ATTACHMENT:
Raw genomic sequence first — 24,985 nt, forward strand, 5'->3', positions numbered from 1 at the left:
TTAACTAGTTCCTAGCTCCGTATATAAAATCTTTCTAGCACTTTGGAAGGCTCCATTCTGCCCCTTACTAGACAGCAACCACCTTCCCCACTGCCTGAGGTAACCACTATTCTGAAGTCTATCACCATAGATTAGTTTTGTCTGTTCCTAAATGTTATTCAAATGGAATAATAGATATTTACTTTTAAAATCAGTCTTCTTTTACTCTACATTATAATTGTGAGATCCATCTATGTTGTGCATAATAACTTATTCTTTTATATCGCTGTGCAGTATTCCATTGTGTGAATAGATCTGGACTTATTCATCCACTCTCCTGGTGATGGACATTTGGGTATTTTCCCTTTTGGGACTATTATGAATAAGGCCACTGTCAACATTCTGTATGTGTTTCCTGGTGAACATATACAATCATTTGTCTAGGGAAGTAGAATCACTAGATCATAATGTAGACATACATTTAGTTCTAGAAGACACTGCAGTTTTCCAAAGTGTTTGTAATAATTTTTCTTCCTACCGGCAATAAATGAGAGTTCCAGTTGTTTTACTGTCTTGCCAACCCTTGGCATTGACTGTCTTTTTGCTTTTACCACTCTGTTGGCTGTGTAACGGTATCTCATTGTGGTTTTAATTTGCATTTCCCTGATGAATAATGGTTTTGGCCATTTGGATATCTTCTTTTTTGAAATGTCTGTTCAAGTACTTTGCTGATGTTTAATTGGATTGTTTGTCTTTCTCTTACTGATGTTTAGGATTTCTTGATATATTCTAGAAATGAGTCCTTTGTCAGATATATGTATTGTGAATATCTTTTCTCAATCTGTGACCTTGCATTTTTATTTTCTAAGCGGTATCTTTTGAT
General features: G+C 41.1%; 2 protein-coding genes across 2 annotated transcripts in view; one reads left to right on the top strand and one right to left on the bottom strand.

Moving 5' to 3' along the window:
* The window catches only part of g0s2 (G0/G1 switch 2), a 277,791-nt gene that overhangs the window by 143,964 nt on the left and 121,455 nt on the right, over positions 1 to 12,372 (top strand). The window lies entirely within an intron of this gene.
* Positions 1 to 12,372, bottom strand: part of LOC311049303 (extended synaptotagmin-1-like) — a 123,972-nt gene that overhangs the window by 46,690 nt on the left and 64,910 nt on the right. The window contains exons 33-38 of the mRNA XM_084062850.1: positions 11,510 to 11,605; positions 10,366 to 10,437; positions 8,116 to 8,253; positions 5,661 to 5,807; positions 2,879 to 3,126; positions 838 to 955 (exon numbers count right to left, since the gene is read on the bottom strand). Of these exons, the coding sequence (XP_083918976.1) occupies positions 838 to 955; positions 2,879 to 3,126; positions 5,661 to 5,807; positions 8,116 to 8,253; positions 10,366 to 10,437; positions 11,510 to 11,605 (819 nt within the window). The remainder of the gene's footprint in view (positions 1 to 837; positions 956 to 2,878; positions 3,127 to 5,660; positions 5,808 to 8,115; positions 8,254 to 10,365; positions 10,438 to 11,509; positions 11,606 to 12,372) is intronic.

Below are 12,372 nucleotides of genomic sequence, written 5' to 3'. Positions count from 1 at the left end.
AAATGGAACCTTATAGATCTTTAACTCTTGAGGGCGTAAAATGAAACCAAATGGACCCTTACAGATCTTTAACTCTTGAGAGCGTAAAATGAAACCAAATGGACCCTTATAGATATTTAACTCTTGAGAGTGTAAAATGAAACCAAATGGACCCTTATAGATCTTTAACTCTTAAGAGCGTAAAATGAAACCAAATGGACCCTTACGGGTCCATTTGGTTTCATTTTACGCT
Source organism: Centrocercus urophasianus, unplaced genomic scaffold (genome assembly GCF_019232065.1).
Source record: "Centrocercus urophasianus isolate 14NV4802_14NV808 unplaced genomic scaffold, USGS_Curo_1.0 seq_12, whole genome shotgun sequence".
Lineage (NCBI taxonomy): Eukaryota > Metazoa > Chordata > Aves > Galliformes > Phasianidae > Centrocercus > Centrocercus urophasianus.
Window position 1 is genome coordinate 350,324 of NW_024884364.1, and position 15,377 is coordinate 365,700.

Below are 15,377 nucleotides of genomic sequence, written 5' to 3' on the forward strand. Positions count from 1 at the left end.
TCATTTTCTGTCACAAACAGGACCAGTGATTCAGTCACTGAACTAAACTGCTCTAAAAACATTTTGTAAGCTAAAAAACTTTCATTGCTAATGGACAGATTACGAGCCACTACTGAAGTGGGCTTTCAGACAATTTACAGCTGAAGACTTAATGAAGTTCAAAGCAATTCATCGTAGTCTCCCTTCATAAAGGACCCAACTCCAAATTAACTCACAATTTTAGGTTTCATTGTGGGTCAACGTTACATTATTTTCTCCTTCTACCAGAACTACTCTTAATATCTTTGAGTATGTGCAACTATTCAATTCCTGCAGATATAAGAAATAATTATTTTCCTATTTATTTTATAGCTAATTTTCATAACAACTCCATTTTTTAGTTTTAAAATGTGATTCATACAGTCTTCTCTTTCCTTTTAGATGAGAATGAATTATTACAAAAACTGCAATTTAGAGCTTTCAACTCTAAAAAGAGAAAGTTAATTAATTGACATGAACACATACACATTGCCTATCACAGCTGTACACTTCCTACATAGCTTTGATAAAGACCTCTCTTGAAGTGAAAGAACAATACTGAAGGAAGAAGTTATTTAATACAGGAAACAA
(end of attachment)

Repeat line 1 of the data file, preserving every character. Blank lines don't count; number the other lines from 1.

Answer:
Raw genomic sequence first — 24,985 nt, forward strand, 5'->3', positions numbered from 1 at the left: